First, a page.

IDAHO, USA — The Antiracist Book Club was started in 2020, partly as a reaction to the Black Lives Matter Movement, and a way for people to learn about racism in the United States. It was ended for a time, but now it's back. The founder Kimra Luna, a self-described reproductive rights activist, abortion doula and antiracist comrade, said they will stop talking about racism, when it stops being a problem.
"I began a book club where people could not only educate themselves, but also learn ways that they could be better advocates for their clients, their customers, and such. And then it turned out a lot of people who don't even own a business and who just want to do better and be a better person decided to join the book club as well," Luna said.
People can join through Luna's website, the club meets online weekly and change books every month. Luna also provides workshops, worksheets, journal prompts, resources, links, articles, books and videos. The first meeting this month is Tuesday, May 9. For information on times, or any other questions, people can go to the website.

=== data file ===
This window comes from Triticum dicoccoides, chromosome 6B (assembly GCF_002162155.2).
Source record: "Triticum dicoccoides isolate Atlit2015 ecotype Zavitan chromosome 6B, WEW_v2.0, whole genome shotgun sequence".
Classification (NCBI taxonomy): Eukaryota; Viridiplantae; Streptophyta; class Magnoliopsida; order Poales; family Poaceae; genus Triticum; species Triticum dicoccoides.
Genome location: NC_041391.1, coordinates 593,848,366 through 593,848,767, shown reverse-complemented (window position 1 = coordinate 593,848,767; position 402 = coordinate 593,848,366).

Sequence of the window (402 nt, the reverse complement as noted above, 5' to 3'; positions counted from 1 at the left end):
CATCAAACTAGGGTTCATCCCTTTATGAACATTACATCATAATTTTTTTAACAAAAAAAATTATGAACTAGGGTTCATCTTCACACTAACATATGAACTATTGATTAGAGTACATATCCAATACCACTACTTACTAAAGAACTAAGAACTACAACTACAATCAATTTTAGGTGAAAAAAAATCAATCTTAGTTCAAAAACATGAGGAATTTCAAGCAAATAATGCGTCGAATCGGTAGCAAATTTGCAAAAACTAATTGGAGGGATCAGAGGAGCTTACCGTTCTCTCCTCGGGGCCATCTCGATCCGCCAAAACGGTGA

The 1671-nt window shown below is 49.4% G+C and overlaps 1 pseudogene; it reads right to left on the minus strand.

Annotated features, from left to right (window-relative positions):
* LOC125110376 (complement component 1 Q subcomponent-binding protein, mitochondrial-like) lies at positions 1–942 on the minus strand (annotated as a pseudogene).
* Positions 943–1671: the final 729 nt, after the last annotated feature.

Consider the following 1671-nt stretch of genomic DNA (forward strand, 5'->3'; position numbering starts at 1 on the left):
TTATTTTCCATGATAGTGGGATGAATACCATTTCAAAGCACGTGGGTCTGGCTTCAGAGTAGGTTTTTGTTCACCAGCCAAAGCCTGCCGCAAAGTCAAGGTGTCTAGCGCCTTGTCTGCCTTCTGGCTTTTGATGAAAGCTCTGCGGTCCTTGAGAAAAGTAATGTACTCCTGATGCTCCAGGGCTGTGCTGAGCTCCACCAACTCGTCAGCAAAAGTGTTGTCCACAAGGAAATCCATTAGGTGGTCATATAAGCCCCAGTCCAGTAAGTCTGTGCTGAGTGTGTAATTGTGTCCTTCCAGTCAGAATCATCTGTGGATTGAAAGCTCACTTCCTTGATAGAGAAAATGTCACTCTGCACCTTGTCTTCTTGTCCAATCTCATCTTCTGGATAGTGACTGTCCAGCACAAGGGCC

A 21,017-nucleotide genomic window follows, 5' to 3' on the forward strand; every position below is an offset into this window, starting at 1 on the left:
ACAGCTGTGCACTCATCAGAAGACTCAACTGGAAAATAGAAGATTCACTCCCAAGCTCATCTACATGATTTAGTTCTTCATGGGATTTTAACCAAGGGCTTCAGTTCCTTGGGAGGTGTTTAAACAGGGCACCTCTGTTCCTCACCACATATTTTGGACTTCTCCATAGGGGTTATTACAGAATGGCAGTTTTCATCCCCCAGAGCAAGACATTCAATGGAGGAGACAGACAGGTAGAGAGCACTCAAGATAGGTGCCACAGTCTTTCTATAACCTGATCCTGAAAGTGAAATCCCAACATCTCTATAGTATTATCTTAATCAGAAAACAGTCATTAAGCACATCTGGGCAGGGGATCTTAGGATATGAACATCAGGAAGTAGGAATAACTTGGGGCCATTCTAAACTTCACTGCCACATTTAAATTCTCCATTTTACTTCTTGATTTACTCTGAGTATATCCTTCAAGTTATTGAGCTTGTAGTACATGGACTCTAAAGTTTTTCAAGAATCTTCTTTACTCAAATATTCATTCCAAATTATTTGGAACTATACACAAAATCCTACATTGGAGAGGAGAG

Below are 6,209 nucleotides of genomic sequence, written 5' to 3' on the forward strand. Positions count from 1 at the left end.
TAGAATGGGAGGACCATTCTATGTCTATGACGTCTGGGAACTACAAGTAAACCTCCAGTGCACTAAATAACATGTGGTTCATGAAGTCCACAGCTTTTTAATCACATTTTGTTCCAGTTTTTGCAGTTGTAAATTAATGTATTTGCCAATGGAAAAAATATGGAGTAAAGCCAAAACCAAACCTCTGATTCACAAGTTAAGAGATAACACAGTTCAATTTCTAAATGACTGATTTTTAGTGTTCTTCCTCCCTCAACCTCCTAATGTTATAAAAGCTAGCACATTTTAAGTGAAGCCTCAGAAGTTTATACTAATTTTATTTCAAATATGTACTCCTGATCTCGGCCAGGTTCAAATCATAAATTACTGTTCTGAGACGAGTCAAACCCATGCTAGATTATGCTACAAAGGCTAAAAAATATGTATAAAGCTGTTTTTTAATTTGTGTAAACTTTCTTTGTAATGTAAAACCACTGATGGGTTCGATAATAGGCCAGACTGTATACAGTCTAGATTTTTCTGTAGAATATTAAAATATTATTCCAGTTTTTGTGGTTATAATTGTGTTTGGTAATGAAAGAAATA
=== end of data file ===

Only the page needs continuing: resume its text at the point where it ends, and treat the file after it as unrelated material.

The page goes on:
"We like to pick books that are really relevant to the types of things that are going on in our communities. People from all walks of life have different types of biases based off of how they're raised based off of the religion they grew up in, based off of what their parents taught them, and even from what media tells us about groups of people," Luna said. "So, a lot of us have biases that we might not know are even there, and a lot of times these books will uncover things, and sometimes people are able to just get that awareness to be able to correct themselves and to be able to see it out in the world."
This month, the book is "Heal Your Way Forward: The Co-Conspirator's Guide to an Antiracist Future" by Myisha T. Hill. The author will also be involved in some of the discussions during the book club meetings.
"If we want to move forward and progress as, as a society, we absolutely need to work on antiracism, we need to teach it to our children. And we need to ensure that all communities feel safe and accepted into their communities, because the world is only becoming more mixed. The world is becoming more diverse," Luna said.
They added they felt that people are starting to realize, "if you're not standing up or saying something, you're being complacent," They hope that through education and work, people can move towards an antiracist world.
"We're still seeing that there is blatant systems of racism still in our country and these continue to need to be addressed," Luna said. "We can't just turn a blind eye to the fact that there is blatant racism happening amongst our government systems, amongst our healthcare systems, amongst all different systems, education, everything in our society. It's still something that needs to be addressed."
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